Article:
(3) Effectiveness. I think the evidence on this is very mixed, but it’s not true that mandatory minimums and more jail time always results in less crime. First, rehab might be more effective at limiting future crime when drugs are involved (and maybe you have a low opinion of rehab as an alternative, which is fine, but just note that if in even ONE case, a person would be better off going to rehab than jail, that solution is prevented under mandatory minimums). Also, going to prison can itself be associated with recidivism — unsurprisingly, people who go to jail don’t usually do well on the outside and so commit crimes again or weigh down society in other ways. So, if we want to not have to build a ton of jails, we should try to keep sentences at levels that are most effective without being too harsh (which can cause recidivism, or in the case of mandatory minimums, rule out other solutions altogether).

      Is this convincing to you?

  2. 3 David Short
    August 13, 2010 at 12:08 pm

    I actually wrote a paper on this in a Sociology of Law class. Frankly, while I think this bill is a good step, the 18 to 1 ratio that it puts in place now still seems pretty crazy to me. For example, you can make ~.95 grams of crack cocaine from every 1 gram of powder cocaine. So at the end of the day, we’ve just decided that one delivery mechanism of a drug is still 18x more dangerous / worthy of punishment than another. It’s comparable to saying that if you had 18 grams of heroin, that would be the same as having 1 gram of heroin and a needle. Anyways, someone who has an ounce of crack, which I think is the new minimum mandatory minimum sentence, almost certainly is a substantial dealer as opposed to when a simple user really could’ve been nabbed with the previous standards. So yes, this is a very good thing. It just still seems like it’s mostly related to some sort of fear of the inner-city crack fiend than a genuine belief that there is really 18x difference between rock and powder (for instance, you could free base powder cocaine and get the same effects of crack).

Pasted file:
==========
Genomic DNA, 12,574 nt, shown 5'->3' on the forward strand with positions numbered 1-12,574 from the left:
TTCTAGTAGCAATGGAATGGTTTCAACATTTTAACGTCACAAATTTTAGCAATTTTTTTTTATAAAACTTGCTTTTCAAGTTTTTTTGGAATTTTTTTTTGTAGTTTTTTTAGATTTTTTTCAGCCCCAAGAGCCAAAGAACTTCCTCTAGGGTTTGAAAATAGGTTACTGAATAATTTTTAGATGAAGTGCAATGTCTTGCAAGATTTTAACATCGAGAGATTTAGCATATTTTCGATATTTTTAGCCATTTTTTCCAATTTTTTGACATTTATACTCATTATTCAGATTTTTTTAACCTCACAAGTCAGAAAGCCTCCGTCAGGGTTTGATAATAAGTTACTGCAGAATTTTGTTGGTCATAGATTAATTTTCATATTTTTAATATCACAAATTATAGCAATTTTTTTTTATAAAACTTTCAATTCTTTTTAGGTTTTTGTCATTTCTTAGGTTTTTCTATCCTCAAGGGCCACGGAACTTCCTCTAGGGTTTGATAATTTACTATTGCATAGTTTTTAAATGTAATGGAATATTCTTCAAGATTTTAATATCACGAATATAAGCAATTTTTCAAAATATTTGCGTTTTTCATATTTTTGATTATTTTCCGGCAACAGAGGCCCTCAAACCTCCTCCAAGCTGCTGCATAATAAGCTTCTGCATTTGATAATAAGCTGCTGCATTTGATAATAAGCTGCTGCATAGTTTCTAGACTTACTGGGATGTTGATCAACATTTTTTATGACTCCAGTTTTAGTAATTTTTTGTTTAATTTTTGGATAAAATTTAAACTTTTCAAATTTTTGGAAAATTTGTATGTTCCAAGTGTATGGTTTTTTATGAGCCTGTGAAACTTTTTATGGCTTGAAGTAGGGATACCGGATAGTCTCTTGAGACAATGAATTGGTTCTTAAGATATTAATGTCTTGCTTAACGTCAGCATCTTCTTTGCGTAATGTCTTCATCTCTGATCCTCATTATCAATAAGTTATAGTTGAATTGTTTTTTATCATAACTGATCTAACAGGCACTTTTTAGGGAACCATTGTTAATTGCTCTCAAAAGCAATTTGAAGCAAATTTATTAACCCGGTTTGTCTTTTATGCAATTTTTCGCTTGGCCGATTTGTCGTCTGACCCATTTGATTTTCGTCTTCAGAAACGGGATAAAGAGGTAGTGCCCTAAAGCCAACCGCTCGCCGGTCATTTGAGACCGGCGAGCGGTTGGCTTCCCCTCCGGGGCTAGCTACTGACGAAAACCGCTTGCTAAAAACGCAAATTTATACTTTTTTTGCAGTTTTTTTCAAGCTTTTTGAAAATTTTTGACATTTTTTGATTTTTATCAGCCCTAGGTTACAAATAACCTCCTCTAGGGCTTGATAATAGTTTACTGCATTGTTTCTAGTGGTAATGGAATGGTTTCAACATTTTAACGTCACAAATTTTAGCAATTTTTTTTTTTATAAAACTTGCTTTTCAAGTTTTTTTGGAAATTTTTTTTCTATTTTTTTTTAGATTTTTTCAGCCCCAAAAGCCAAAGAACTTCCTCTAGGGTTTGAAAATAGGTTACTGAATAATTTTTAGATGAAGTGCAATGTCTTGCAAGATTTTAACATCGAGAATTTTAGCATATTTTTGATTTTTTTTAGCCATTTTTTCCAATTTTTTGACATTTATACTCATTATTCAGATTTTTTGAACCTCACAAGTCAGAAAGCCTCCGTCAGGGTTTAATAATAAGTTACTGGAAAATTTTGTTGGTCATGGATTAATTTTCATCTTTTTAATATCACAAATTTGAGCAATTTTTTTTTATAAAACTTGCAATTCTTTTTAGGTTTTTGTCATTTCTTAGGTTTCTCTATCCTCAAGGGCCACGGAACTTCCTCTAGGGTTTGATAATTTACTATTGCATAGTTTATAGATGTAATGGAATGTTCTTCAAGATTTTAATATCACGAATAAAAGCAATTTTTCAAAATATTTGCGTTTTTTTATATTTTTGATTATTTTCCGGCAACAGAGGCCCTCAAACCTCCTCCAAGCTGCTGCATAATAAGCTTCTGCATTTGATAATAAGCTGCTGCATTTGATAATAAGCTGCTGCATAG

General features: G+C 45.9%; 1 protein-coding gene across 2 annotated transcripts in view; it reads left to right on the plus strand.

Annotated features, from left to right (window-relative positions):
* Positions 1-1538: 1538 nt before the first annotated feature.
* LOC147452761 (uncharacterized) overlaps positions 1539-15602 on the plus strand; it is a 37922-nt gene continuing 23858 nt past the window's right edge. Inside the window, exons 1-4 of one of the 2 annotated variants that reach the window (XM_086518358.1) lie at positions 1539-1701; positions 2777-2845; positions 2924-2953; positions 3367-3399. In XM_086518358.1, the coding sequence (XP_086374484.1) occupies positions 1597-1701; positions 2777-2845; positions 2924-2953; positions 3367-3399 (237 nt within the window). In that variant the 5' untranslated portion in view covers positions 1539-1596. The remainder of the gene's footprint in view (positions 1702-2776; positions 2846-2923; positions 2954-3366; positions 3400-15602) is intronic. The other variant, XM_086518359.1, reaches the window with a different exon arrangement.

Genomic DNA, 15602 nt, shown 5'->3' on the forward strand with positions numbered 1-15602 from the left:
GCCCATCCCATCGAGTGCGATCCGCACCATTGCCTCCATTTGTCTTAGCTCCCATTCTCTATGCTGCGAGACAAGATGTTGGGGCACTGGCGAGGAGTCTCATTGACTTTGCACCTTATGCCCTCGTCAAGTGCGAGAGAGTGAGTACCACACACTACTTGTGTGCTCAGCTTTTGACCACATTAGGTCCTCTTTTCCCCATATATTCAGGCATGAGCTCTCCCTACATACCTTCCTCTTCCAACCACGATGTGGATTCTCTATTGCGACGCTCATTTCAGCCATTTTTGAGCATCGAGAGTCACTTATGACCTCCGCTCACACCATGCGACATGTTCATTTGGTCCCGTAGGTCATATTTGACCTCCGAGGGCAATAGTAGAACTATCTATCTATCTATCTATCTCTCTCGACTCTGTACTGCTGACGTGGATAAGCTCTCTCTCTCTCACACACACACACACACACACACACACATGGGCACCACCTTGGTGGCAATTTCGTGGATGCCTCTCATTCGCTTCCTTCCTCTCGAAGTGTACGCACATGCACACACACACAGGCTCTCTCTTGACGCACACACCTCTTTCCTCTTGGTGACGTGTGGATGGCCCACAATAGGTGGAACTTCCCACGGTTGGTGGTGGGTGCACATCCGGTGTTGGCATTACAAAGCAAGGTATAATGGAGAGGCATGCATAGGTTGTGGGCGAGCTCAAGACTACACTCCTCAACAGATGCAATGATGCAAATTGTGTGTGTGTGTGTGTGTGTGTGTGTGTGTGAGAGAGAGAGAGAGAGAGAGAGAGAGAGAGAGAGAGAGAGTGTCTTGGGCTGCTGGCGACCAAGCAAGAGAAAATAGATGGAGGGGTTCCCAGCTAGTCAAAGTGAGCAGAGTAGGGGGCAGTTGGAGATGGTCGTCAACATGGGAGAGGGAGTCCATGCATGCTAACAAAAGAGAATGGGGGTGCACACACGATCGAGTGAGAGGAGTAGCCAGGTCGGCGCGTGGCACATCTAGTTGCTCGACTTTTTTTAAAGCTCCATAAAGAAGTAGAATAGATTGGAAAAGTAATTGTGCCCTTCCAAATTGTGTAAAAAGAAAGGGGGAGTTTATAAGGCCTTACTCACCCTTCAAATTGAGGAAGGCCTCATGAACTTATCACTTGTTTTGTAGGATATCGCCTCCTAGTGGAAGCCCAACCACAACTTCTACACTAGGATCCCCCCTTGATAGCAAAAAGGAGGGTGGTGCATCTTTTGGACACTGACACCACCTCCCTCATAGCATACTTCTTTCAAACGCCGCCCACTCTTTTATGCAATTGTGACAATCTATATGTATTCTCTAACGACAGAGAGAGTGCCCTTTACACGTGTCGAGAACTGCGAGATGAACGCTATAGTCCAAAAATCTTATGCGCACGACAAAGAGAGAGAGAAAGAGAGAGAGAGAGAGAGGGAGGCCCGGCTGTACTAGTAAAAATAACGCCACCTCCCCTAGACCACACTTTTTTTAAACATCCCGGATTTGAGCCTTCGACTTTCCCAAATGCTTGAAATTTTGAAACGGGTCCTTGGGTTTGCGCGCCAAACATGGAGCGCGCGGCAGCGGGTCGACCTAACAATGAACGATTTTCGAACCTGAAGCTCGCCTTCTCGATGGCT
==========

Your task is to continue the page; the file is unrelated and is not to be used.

Anyways, otherwise I really agree with you. The labeling only serves the purpose of simplifying things for people who don’t really understand what’s going on. It gives them a talking point / neat little package. Oh, this guy is soft on crime, I’ve got to vote against him to save my kids, etc.

    Other interesting fact. The congressional black caucus was actually integral in creating support for the original 100:1 ratio, feeling that crack was ravaging black neighborhoods, they thought by ultra-criminalizing it, they could end the scourge it was having on their communities. In fact, as we can see, when a lot of money is involved, people are going to be willing to risk even significant jail time. The effect it actually had was to get younger and younger children involved in the drug trade so that they wouldn’t be susceptible to the mandatory minimum sentences.